When comparison was done between the 2 groups it was not found to bestatistically significant (p<0.05), but each group showed improvement in gingival condition over a period of time.

4.3. Position of Gingival Margin (PGM)

4.3.1. Comparisons Within the Groups

Group A & B showed a mean PGM of 2.40 & 2.00 respectively at Baseline, 2.13, 1.93 at three months and 1.94, 1.77 at the end of six months. Thus a mean reduction of 0.27, 0.07 at three months and 0.46, 0.23 at six months was achieved which was not statistically significant. (p<0.001) (Graph 3).

4.3.2. Comparisons Between the Groups

4.3.2.1. Baseline Values

The mean PGM at baseline for Group A was 2.40 ± 0.57, Group B was 2.00 ± 0.47. It is not found to be statistically significant.

4.3.2.2. Values at the End of 3 Months

The mean PGM for Group A was 2.13 ± 0.49, Group B was 1.93 ± 0.44. It is not found to be statistically significant.

4.3.2.3. Values at the End of 6 Months

The mean PGM at 6 months for Group A was 1.94 ± 0.47, Group B was 1.77 ± 0.44. It is not found to be statistically significant.

When comparison was done between the 2 groups it was not found to bestatistically significant (p<0.05). In all the groups the procedures showed some degree of gingival shrinkage at the end of study period.

4.4. Probing Pocket Depth (PPD)

4.4.1. Comparisons Within the Groups

Group A & B showed a mean probing pocket depth (PPD) of 8 mm and 8.20 mm respectively at Baseline, 5.3 mm, 5.80 mm at three months and 3.7 mm, 4.00 mm at the end of six months. Thus a mean reduction of 2.70 mm, 2.40 mm at three months and 4.3 mm, 4.2 mm at six months was achieved which was statistically significant at (p<0.001) (Graph 4).

4.4.2. Comparisons Between the Groups

4.4.2.1. Baseline Values

The probing pocket depth values for the sites ranged from 6 to 10 mm with a mean for Group A and 8.2 ± 0.91 mm.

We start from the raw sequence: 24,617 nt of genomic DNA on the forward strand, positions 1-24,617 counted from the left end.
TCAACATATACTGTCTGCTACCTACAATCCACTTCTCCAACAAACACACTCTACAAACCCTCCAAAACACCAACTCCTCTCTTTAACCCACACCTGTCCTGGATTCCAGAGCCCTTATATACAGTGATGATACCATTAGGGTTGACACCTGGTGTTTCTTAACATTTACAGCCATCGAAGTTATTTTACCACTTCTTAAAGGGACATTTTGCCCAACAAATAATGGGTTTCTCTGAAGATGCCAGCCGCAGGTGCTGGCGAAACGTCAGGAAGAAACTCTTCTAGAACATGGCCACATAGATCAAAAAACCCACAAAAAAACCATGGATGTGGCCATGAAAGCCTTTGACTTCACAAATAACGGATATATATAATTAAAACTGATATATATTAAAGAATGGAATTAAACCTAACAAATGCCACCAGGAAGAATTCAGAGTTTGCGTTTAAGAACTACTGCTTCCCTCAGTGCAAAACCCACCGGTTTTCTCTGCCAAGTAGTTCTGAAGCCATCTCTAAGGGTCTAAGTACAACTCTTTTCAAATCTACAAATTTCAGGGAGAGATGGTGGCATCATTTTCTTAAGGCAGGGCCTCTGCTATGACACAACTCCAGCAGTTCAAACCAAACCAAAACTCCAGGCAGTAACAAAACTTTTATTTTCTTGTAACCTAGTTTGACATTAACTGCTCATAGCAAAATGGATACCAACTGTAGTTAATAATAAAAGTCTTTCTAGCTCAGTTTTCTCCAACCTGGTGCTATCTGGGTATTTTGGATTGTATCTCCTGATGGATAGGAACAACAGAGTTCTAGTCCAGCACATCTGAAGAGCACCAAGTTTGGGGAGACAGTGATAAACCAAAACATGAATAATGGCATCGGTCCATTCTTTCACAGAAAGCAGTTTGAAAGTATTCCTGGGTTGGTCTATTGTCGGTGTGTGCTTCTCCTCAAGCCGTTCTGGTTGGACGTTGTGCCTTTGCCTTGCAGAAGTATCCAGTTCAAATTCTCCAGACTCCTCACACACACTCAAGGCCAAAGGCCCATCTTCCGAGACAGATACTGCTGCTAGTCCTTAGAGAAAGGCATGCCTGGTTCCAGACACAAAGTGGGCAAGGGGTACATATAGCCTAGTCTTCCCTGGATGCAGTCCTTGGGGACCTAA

4.4.2.2. Values at the End of 3 Months

At 3 months, probing pocket depth values for the four groups ranged from 3 mm to 7 mm with a mean of 5.3 ± 1.16 mm for Group A, 5.80 ± 0.63 mm for the Group B (Graph 4). It is not found to be statistically significant.

4.4.2.3. Values at the End of 6 Months

At 6 months, probing pocket depth values for the four groups ranged from 2 mm to 5 mm with a mean of 3.70 ± 1.06 mm for Group A, 4.00 ± 1.05 mm for the Group B (Graph 4). It is not found to be statistically significant.

When comparison was done between the 2 groups it was not found to be statistically significant (p<0.05). All the groups resulted in significant reductions in probing pocket depth (Graph 4).

4.5. Clinical Attachment Level (CAL)

4.5.1. Comparisons Within the Groups

The Group A showed a mean clinical attachment level (CAL) of 12.70 mm at Baseline, 10.80 mm at 3 months and 9.00 mm at the end of six months. Thus a mean reduction of 1.90 mm at three months and 3.70 mm at six months was achieved which was statistically significant at (p<0.001) (Graph 5).

The mean CAL in the Group B was 13.10 mm at baseline, 11.14 mm at three months and 9.10 mm at the end of 6 months, showing a mean reduction of 1.96 mm at three months and 4.00 mm at six months, which was also statistically significant. (p<0.001) (Graph Grp5).

4.5.2. Comparisons Between the Groups

4.5.2.1. Baseline Values

The Clinical attachment level values for the sites ranged from 8 to 14 mm with a mean of 12.70 ± 1.49 mm for Group A and 13.10 ± 0.74 mm for the Group B (Graph 5). It is found to be statistically significant.

4.5.2.2. Values at the End of 3 Months

At 3 months, clinical attachment level values for the four groups ranged from 7 mm to 14 mm with a mean of 10.80 ± 1.39 mm for Group A, 11.14 ± 0.97 mm for the Group B (Graph 5). It is found to be statistically significant.

4.5.2.3. Values at the End of 6 Months